We think, "Well, I have taught Dobbin skill X (say, not trotting around like a freaking giraffe), so Dobbin should therefore perform skill X whenever I ask him to." The knowledge has been implanted in his pea brain, so let's move on. Right?

Assume Stands For...?

Dobbin will, some days, spontaneously forget that you have ever ridden him.  The next day, you will swear he is the second coming of Ravel.  The day after that, well, he will probably be lame, so you won't have to worry about it.  He is a horse, after all.

doing it wrong photo
We, too, may spontaneously forget how to ride.  I may be cursing Solo's very name wondering why he won't stay soft in the bridle.  Only to find that my arms are clenched in a steely death grip & I'm leaning forward.  Oops.

How, then, are we ever supposed to make progress in light of this maddening, meandering "process?"

Take Heart

  • You are NEVER alone.  Every single person out there trying to teach a horse something is going through the same thing.  If they say they haven't, they are a flat liar.  And it doesn't just happen once.  It happens over & over & over & over.  And then it happens again.
  • Patience posterThe very fact that your horse displays resistance can mean that you are challenging him.  This is a good thing!  You cannot make progress unless you push the boundaries a little.
  • Staying patient & riding through are EXTREMELY hard skills to master.  But they do come with practice.  Solo is a jedi of the redheaded temper tantrum & he can raise my blood pressure to the stratosphere.  But I have more tools than he does; I have flexions & transitions & laterals & all kinds of instruments of sandbox torture that will eventually either distract him or wear him out.  All I have to do is...

The horse you are sitting on will change every single day.  If you try to ride Yesterday's horse today, your chances of success are slim.  As soon as your butt touches that saddle, you have to ride Right Now's horse.

assess adapt evolve and repeat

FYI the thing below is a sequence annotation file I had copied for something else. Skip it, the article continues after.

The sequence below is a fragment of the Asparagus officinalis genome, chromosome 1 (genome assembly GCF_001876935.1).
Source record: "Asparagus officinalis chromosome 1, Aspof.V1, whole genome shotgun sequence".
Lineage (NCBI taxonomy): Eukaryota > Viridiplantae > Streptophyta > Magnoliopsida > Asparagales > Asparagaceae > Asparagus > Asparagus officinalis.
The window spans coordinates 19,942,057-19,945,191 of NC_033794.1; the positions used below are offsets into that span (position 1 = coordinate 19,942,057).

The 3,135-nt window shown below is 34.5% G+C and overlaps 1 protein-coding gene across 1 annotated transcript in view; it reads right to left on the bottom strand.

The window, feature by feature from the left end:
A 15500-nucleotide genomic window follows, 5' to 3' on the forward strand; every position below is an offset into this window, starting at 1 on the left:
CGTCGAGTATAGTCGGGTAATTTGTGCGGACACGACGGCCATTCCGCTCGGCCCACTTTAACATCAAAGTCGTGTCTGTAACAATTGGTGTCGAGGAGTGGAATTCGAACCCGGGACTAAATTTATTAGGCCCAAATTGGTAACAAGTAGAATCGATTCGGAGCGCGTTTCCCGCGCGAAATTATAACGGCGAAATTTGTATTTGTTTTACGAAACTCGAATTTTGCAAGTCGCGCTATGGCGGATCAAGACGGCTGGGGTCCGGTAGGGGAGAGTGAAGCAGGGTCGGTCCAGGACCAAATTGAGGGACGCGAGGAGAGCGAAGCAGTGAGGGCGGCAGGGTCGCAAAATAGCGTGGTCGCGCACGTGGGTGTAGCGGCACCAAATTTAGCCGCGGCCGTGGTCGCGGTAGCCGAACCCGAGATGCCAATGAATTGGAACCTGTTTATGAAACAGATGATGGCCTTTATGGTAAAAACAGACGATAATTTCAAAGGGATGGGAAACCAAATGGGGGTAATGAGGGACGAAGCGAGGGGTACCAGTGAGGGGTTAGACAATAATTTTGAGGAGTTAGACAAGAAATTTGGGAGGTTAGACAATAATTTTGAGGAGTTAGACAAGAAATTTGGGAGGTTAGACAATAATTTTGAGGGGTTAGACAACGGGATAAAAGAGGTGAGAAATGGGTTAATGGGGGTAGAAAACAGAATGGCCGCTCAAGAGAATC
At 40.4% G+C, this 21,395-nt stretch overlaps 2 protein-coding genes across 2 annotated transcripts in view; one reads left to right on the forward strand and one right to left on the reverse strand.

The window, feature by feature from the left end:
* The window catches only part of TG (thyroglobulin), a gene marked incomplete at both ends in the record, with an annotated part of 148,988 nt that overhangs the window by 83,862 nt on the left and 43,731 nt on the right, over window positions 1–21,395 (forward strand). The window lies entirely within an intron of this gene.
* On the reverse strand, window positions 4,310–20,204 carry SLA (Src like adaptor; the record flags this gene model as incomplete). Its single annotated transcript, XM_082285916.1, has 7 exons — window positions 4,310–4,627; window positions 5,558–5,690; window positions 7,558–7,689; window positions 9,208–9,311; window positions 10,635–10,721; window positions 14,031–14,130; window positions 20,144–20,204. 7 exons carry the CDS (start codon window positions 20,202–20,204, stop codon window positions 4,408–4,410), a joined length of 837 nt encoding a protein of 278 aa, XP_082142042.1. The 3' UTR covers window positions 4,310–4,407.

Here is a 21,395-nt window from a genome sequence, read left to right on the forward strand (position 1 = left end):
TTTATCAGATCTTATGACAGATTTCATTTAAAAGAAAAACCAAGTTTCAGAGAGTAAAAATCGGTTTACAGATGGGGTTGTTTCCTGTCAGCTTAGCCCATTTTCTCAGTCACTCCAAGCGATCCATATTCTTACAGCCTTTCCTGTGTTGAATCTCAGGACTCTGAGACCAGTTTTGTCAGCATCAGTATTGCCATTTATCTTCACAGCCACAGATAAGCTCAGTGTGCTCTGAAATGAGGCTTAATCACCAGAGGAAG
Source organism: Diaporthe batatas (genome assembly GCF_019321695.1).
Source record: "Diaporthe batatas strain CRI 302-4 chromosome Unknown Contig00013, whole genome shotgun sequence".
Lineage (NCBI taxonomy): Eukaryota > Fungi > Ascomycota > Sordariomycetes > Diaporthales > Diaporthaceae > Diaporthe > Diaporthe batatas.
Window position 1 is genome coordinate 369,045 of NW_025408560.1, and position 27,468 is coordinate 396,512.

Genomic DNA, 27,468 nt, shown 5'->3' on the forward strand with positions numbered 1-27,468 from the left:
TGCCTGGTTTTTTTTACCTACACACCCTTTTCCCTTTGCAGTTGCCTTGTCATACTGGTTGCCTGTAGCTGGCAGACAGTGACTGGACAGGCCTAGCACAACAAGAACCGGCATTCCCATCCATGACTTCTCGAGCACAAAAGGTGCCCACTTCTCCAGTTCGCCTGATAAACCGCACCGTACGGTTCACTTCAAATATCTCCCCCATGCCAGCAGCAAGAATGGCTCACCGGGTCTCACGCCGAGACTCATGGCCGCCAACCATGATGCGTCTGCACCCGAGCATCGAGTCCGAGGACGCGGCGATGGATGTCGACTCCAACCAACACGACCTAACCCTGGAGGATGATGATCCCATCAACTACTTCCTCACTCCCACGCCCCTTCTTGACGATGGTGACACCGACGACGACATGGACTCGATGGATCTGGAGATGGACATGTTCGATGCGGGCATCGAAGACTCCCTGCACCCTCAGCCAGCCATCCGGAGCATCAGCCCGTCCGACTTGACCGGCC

The Answer?  Adapt

Very often, I go in the arena, thinking, "Well, Yesterday Solo had some really nice canter transitions, so today we'll add lateral work at the canter."  Only to find out that Today Solo has forgotten how to do a downward transition without snatching the bit out of my hands.

I must then alter my ride plan to set up Today Solo to succeed.  Tomorrow Solo might suddenly remember lovely transitions but decide he's just not feeling shoulder-in.

In biology, we call this adaptive management: change the plan on a continuum, based on feedback from the data you have now.  The more data you gather, the more you tweak & tailor your plan.  It prevents us from becoming mired in a static process that "seemed like a good idea at the time."

Be willing to adapt to the Today Horse.  Never be afraid to ask for help.  And never forget to step back & breathe.

If It Was Easy, We'd Run Out Of Blue Ribbons

Horse training is a little bit science, a little bit art, a little bit luck, & a whole lot of trial & error.  Each horse is different; what is easy for one may be very difficult for the next & they all have their unique quirks alongside moments of brilliance.

one day at a timeSo take it one day at a time.  If you feel yourself getting hot under the collar, take a break, take a breath, take stock of who your Today partner is.

The horse doesn't know what your original goal was.  So far as he's concerned, you were planning on taking a quiet hack through the field all along.  Bingo: you both win!

May 8, 2011

The Studs Are Here!

Sadly, no, not that kind.

Friday was a busy day. Solo and I met with P to review the Training Level dressage test we'll be doing in Virginia. It started ugly, with Solo insisting on being a redhead, throwing himself around and whining in protest. I stopped, took a deep breath, replaced the rage with zen and we started over.